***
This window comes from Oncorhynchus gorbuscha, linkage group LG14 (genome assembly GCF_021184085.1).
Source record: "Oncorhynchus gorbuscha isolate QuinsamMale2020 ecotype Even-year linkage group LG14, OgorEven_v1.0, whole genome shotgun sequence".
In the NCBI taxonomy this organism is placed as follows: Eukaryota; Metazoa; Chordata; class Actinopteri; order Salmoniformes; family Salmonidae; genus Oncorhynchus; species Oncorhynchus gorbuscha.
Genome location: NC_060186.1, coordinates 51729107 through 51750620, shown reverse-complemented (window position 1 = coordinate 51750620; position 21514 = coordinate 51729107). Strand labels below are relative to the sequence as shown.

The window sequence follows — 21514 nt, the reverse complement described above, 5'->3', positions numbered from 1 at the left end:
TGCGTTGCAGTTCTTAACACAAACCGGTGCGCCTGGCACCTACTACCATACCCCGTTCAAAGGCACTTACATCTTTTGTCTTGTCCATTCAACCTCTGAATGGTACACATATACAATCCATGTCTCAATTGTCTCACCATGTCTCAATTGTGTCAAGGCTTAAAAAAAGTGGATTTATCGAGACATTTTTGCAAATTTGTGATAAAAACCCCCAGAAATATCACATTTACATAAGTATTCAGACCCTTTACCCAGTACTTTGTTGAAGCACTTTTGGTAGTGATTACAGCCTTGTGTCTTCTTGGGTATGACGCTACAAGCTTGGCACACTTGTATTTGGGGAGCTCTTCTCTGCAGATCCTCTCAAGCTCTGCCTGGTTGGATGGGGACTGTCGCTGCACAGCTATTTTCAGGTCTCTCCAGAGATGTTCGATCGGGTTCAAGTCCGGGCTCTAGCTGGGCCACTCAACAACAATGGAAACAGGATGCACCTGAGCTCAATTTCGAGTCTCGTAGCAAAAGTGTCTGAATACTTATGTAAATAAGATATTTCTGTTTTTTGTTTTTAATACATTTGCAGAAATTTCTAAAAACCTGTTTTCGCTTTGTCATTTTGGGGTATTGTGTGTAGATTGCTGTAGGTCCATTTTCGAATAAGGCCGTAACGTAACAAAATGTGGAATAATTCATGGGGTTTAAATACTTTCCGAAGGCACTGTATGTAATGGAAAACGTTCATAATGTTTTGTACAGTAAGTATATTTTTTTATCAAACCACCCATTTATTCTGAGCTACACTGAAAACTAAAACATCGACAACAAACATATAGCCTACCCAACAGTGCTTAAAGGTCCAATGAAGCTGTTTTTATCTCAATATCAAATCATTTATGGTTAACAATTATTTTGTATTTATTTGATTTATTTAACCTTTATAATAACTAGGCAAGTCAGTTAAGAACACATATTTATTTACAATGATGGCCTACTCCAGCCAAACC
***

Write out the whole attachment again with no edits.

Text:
This window comes from Oncorhynchus gorbuscha, linkage group LG14 (genome assembly GCF_021184085.1).
Source record: "Oncorhynchus gorbuscha isolate QuinsamMale2020 ecotype Even-year linkage group LG14, OgorEven_v1.0, whole genome shotgun sequence".
In the NCBI taxonomy this organism is placed as follows: Eukaryota; Metazoa; Chordata; class Actinopteri; order Salmoniformes; family Salmonidae; genus Oncorhynchus; species Oncorhynchus gorbuscha.
Genome location: NC_060186.1, coordinates 51729107 through 51750620, shown reverse-complemented (window position 1 = coordinate 51750620; position 21514 = coordinate 51729107). Strand labels below are relative to the sequence as shown.

The window sequence follows — 21514 nt, the reverse complement described above, 5'->3', positions numbered from 1 at the left end:
TGCGTTGCAGTTCTTAACACAAACCGGTGCGCCTGGCACCTACTACCATACCCCGTTCAAAGGCACTTACATCTTTTGTCTTGTCCATTCAACCTCTGAATGGTACACATATACAATCCATGTCTCAATTGTCTCACCATGTCTCAATTGTGTCAAGGCTTAAAAAAAGTGGATTTATCGAGACATTTTTGCAAATTTGTGATAAAAACCCCCAGAAATATCACATTTACATAAGTATTCAGACCCTTTACCCAGTACTTTGTTGAAGCACTTTTGGTAGTGATTACAGCCTTGTGTCTTCTTGGGTATGACGCTACAAGCTTGGCACACTTGTATTTGGGGAGCTCTTCTCTGCAGATCCTCTCAAGCTCTGCCTGGTTGGATGGGGACTGTCGCTGCACAGCTATTTTCAGGTCTCTCCAGAGATGTTCGATCGGGTTCAAGTCCGGGCTCTAGCTGGGCCACTCAACAACAATGGAAACAGGATGCACCTGAGCTCAATTTCGAGTCTCGTAGCAAAAGTGTCTGAATACTTATGTAAATAAGATATTTCTGTTTTTTGTTTTTAATACATTTGCAGAAATTTCTAAAAACCTGTTTTCGCTTTGTCATTTTGGGGTATTGTGTGTAGATTGCTGTAGGTCCATTTTCGAATAAGGCCGTAACGTAACAAAATGTGGAATAATTCATGGGGTTTAAATACTTTCCGAAGGCACTGTATGTAATGGAAAACGTTCATAATGTTTTGTACAGTAAGTATATTTTTTTATCAAACCACCCATTTATTCTGAGCTACACTGAAAACTAAAACATCGACAACAAACATATAGCCTACCCAACAGTGCTTAAAGGTCCAATGAAGCTGTTTTTATCTCAATATCAAATCATTTATGGTTAACAATTATTTTGTATTTATTTGATTTATTTAACCTTTATAATAACTAGGCAAGTCAGTTAAGAACACATATTTATTTACAATGATGGCCTACTCCAGCCAAACC